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By Bradly Gill
From comics to sitcoms to board games, Darren High’s pop art references are many of our culture’s most recognizable icons. His style of mixing super-heroes and super-villains with classic works of art is as clever as it is thought-provoking. High held his senior art exhibit, “Pop-Cultured,” on April 1st.
His painting, “The Last Super,” contains a host of Marvel and DC heroes. Marvel Comics, who brought readers Daredevil, the X-Men, and Spiderman, are merged with DC comics’ Batman and Superman, in a painting that parodies Da Vinci’s, “The Last Supper,” but instead of Jesus and the Apostles, the Man of Steel and his comic compatriots are shown.
As odd as it may seem, there are numerous parallels between Superman and Christ. “Superheroes, especially if they’ve been used for sixty or seventy years,” High comments, “are used to promote pretty much the same thing Christianity promotes. For instance, Superman stands for honesty and fights for truth and justice.”
High goes even deeper and connects the lives of these two icons. “Christ was sent by his father from the heavens. He was raised by Earthly parents and opposed evil. Ultimately, he was betrayed by someone he trusted. Superman was sent here by his father to earth and was ultimately betrayed by Lex Luthor, who was his childhood friend.”
“I put Wonder Woman in there because of a book, The Davinci Code.” Darren says. The book suggests one of the figures in “The Last Supper” is Mary Magdalene.
Another reference among his works is Munch’s, “The Scream.” In High’s version the Batman villain the Joker is shown. The parody is appropriately titled “The Laugh.”
High’s most poignant work doesn’t have super-heroes in it. The painting shows an old country church, like many of the ones dotting the Bible belt: a white sign proclaims, “White’s only. Blacks aren’t welcome here. “This was based on a story someone told me about a church that doesn’t let black people attend.” The painting is called “What would Jesus think?”
High is also a sculptor. His piece, “The Stinker,” references Rodan’s “The Thinker”. This small sculpture resembles a man made of feces on a toilet. Darren remarks, “If this looks like crap, well it’s supposed to.”
Darren’s exhibition runs from April 1-8 at the Library.
By Bradly Gill
The aroma of coffee, mixed with the sounds of prose, poetry, and music, filled the air of the Patio Cafe on April 1st, as the Creative Society hosted Mocha Madness. Faculty and students took to the stage and read poems, told stories, and played music. Mocha Madness is held every semester, and all kinds of performers were welcome, while the usual is generally poetry, Madness was the showcase for a dancer this year. UAM art students even hang up their work to give the patio a more coffeehouse feel.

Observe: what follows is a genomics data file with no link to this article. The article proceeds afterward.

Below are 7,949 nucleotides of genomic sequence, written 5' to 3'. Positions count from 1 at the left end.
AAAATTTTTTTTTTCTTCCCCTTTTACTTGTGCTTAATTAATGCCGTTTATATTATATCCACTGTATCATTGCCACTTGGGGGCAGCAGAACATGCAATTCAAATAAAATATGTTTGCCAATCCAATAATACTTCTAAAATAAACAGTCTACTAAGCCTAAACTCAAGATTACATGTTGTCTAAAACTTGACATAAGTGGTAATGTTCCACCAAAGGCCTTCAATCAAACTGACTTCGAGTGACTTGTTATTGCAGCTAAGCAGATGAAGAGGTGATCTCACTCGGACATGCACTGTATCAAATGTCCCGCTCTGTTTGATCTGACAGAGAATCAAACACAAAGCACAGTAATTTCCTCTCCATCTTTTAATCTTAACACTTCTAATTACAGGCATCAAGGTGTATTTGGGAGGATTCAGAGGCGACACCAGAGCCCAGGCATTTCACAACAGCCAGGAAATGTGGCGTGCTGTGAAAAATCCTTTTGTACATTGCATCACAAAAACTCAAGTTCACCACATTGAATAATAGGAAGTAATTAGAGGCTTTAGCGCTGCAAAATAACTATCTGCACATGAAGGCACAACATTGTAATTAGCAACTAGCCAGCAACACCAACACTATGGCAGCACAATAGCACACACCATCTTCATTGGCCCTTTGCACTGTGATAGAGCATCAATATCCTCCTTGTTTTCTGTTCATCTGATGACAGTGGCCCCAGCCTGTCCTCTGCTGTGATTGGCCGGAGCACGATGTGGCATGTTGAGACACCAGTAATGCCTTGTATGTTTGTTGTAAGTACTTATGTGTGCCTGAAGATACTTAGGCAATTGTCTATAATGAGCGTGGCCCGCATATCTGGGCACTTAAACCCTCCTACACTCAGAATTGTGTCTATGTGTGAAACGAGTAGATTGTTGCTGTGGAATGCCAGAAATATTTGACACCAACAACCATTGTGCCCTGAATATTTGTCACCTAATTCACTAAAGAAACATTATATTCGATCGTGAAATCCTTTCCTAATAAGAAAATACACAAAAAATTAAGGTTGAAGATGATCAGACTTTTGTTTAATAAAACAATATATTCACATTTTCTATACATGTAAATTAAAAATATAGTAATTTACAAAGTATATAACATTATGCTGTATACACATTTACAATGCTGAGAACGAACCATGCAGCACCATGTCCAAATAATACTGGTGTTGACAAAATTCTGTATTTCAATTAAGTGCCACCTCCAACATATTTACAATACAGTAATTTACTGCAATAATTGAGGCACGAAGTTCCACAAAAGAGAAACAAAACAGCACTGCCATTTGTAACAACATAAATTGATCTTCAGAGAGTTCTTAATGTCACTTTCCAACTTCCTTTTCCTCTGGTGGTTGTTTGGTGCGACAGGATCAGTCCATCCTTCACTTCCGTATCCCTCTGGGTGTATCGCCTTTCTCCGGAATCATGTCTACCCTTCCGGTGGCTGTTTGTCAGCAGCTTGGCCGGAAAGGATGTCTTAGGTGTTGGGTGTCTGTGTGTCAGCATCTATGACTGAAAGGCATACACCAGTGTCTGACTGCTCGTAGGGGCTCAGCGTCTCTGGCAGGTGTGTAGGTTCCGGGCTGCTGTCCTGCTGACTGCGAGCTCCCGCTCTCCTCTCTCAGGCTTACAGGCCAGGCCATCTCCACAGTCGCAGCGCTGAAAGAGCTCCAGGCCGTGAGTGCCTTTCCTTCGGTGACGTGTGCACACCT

MC Candrice Jones kicked things off by singing “Happy Birthday” to English Professor, Dr. Robert Moore. She then read her poem "Daddy's Got a Gun."
The UAM faculty was out in full force as Diane Payne read a story about pranks and bad relationships. Dr. Erin O'Neill, Dr. Jim Roiger, and of course, Dr. Moore (red hawk), all read poems.
However the students weren't about to be outdone as David Cherry (aka Cherry D.), Laurin Smith, Samad Abedi, Brad Hill, and Laura Outlaw all took turns at the mike.
Perhaps the most exciting event wasn't a performance, but it did involve the podium. As Dr. Marshall and Candrice moved the large stand, it fell apart and crashed to the ground, almost hitting the young child of Criminal Justice professor, Dr. McGee. Luckily, thanks to “Dad-like” reflexes, no one was harmed.
Prizes this year came in the form of collaged notebooks made from high-quality paper. Gel pens were also given to performers.
“The Mars Award,” which is given to a member, or members, of the Creative Society who put the most work into making Mocha Madness happen, was shared this year by Bradly Gill and Rhiannon Cabaniss, who baked the cookies, shopped for the coffee, and helped set up the stage for the event. Ms. Cabaniss also spent Mocha Madness serving coffee to all the java junkies.
The Creative Society would like to thank all who attended, performed, and anyone else who made this semester’s Mocha Madness a success.
By Brad Amoroso
Guitarist, David Asbury played a free concert in the Recital Hall of the Music Building on Thursday, April 1st. The audience, mostly made of professors and music majors seeking entertainment, was filled out by Music Appreciation students seeking extra credit. Wearing a snazzy black and white checkered sport jacket, and armed with a beautiful, hand-made classical guitar, Asbury casually walked on the stage and took a seat.
“Thank you all for coming,” he said while fine-tuning his guitar. “I’ll let you know up front that I’ll be tuning throughout the program.” He gave a sly grin. “So bear with me.”
Asbury is an active performer and teacher, appearing on concert stages in Europe, Canada, Central America, and throughout the States. The recipient of many awards, including the Diploma of Merit from the Academia Chigiana in Siena, Italy, he seemed very relaxed in the small recital hall. The burgundy drapes and the hanging chandeliers set the mood for the evening of musical exploration.